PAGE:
Troubled Canadian cannabis company CannTrust Holdings Inc. said Monday it has received a report from Health Canada informing it that its manufacturing facility in Vaughan, Ontario is non-compliant with certain regulations, sending its battered stock down 25% in premarket trade.
The company CTST, +40.89% , TRST, +40.80% which is already in trouble with the regulator over unlicensed growing at a facility in Pelham, Ontario, said Health Canada found the breaches during a July 10 to 16 inspection.
The regulator found that the Vaughan facility was using rooms converted from operational areas to storage areas since June 2018 without permission; it had constructed two new areas without prior approval, one of which was used to store cannabis; had inadequate security controls at the facility; had inadequate quality assurance investigations and controls; was using standard operating procedures that did not meet requirements under regulations; and was not retaining documents or information in a manner that would allow the regulator to complete its audit in a timely manner.
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“As previously announced, the company implemented a voluntary hold on the sale and shipment of all cannabis products while Health Canada reviewed its Vaughan, Ontario manufacturing facility,” the company said in a statement. “CannTrust continues to work closely with Health Canada and will provide further details of the hold and other developments as they become available.”
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Korey Bauer, portfolio manager of the Cannabis Growth mutual fund launched by Foothill Capital Management, said the news is just the latest blow for CannTrust.
“It’s unfortunate the company continues to disappoint and the negative news continues to pile on,” he said.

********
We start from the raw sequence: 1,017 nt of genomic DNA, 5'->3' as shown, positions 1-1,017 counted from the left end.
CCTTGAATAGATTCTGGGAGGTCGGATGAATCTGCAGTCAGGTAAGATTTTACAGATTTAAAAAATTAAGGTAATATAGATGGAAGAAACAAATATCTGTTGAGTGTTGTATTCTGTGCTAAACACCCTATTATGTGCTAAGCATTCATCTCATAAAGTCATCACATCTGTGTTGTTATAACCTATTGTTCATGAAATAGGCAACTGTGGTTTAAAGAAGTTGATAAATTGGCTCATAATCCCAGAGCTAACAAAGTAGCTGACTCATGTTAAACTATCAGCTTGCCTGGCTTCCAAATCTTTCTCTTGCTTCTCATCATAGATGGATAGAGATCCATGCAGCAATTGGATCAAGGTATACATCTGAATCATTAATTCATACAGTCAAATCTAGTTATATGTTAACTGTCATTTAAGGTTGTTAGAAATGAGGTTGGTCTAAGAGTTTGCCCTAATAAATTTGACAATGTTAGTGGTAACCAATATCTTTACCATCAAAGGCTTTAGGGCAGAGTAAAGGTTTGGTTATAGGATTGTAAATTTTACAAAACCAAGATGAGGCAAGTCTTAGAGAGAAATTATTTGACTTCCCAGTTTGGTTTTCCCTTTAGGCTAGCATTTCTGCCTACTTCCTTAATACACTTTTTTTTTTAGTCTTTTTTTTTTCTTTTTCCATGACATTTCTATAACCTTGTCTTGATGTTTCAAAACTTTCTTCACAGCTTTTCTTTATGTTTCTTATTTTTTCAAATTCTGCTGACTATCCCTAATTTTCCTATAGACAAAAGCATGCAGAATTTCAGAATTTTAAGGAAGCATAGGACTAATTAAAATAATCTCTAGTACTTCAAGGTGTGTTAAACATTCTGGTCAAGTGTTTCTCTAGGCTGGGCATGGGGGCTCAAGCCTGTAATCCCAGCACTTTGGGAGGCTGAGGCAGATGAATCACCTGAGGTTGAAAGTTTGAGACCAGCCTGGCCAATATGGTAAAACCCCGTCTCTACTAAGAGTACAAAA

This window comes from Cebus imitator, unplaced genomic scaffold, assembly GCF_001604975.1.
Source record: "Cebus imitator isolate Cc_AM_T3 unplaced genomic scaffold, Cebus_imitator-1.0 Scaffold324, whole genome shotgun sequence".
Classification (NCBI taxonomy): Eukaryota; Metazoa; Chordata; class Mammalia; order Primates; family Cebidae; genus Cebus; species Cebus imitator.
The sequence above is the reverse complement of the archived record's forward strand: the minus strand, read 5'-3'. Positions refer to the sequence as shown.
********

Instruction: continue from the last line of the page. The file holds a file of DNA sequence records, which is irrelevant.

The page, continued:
Bauer noted that CannTrust stock had stated a major late-day rally on Friday, due to the rebalancing of an exchange-traded fund and short covering, “which to our knowledge looks to be short lived.”
The stock exploded 40% in the last few minutes of trading, after spending the rest of the session in the red.
The company also said Monday that it has prepaid a C$13.3 million ($10 million) mortgage to Meridian Credit Union, which was secured by the Pelham facility.
Health Canada seized five metric tons of the company’s cannabis from that facility in July, when it discovered the illegal grow rooms. Shares have been hammered since then, after media reports found top management knew about the illegal growing and that some of that cannabis had been exported to Denmark, a breach of Canadian drug laws.
The company fired Chief Executive Peter Aceto for cause, and forced President Eric Paul to resign. On Friday, KPMG said it was withdrawing audits for 2018 and the March quarter because the information in them could no longer be relied on. KPMG made the decision after a special committee formed to investigate the Pelham activity shared newly uncovered information.
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In August, the special committee said it was reviewing options for the company that include a possible sale.
Shares are down 47% in the last three months, while the ETFMG Alternative Harvest ETF MJ, -0.56% has fallen 17% and the S&P 500 SPX, -0.66% has gained 1.3%.
Additional reporting by Max A. Cherney
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